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Formulating Quantum Theory as a Causally Neutral Theory of Bayesian Inference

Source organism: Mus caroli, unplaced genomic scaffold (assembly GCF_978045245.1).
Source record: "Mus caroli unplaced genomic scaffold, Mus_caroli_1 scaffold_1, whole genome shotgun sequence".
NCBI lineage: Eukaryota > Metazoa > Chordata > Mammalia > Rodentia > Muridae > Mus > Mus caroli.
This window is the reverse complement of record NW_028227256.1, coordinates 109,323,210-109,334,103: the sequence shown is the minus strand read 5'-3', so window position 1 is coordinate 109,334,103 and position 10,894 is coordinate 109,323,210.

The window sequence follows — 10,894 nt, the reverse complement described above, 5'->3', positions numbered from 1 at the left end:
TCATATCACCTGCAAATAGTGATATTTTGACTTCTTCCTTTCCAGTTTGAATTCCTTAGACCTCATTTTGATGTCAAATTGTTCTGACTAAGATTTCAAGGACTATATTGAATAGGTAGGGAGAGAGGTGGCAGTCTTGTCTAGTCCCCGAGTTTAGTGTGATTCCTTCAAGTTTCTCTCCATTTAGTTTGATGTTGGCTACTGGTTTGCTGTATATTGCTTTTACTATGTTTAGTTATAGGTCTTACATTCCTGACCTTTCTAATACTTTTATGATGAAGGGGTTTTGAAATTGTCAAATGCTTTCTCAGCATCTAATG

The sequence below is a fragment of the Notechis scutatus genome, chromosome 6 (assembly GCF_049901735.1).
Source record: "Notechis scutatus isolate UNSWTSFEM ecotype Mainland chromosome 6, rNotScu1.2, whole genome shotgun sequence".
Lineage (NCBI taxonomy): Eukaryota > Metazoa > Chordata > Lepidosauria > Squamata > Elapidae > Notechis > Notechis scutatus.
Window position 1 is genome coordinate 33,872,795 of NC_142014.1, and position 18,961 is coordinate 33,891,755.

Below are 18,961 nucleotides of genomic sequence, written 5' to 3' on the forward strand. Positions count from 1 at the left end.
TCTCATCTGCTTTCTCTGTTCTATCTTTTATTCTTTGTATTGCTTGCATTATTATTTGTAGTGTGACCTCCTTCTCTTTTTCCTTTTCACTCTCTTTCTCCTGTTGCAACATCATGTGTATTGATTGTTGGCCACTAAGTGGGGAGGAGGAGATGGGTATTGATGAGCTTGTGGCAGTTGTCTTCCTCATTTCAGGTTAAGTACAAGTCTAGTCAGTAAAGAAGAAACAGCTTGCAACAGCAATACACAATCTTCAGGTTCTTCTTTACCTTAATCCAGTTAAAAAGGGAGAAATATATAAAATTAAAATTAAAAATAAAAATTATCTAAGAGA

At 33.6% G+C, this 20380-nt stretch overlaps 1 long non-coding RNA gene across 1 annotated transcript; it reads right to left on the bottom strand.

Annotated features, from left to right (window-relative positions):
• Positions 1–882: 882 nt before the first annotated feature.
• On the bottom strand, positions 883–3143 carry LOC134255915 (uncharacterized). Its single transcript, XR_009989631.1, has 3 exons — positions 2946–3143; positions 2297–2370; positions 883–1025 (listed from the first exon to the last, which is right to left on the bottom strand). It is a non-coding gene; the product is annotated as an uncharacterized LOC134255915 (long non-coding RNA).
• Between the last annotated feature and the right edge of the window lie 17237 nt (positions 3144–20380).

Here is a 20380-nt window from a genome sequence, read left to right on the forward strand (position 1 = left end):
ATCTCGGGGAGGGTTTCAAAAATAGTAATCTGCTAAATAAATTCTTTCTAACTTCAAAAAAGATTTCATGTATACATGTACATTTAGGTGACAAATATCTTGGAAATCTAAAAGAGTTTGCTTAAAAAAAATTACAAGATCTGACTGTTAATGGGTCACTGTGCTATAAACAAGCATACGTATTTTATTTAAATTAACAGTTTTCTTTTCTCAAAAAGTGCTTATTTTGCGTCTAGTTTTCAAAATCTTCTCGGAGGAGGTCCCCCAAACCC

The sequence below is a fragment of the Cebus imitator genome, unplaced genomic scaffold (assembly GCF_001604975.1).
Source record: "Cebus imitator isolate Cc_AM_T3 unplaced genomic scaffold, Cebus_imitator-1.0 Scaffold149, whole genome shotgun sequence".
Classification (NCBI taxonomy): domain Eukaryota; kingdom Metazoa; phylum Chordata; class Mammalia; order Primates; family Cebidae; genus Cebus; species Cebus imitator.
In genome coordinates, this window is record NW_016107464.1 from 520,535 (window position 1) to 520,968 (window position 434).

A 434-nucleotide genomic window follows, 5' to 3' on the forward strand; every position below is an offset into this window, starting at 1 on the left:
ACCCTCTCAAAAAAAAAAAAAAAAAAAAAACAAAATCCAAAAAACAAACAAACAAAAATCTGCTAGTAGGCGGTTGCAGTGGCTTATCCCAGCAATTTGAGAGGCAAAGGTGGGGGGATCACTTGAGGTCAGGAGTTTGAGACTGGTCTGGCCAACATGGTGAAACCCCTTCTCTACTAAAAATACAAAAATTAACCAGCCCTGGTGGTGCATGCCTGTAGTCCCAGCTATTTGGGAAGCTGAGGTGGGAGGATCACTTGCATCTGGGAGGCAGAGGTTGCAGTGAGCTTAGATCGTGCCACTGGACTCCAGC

Quantum theory can be thought of as a noncommutative generalization of Bayesian probability theory, but for the analogy to be convincing, it should be possible to describe inferences among quantum systems in a manner that is independent of the causal relationship between those systems.  In particular, it should be possible to unify the treatment of two kinds of inferences: (i) from beliefs about one system to beliefs about another, for instance, in the Einstein-Podolsky-Rosen or "quantum steering" phenomenon, and (ii) from beliefs about a system at one time to beliefs about that same system at another time, for instance, in predictions or retrodictions about a system undergoing dynamical evolution.  I will present a formalism that achieves such a unification by making use of "conditional quantum states", a noncommutative generalization of conditional probabilities.  Elements of the conventional formalism, such as sets of states, positive operator valued measures, quantum operations and quantum instruments become special cases of conditional states, and familiar formulas, such as Born's rule, the expression for the ensemble average, the rule for dynamical evolution, and the nonselective measurement-update rule become special cases of belief propagation.  (Joint work with Matthew Leifer)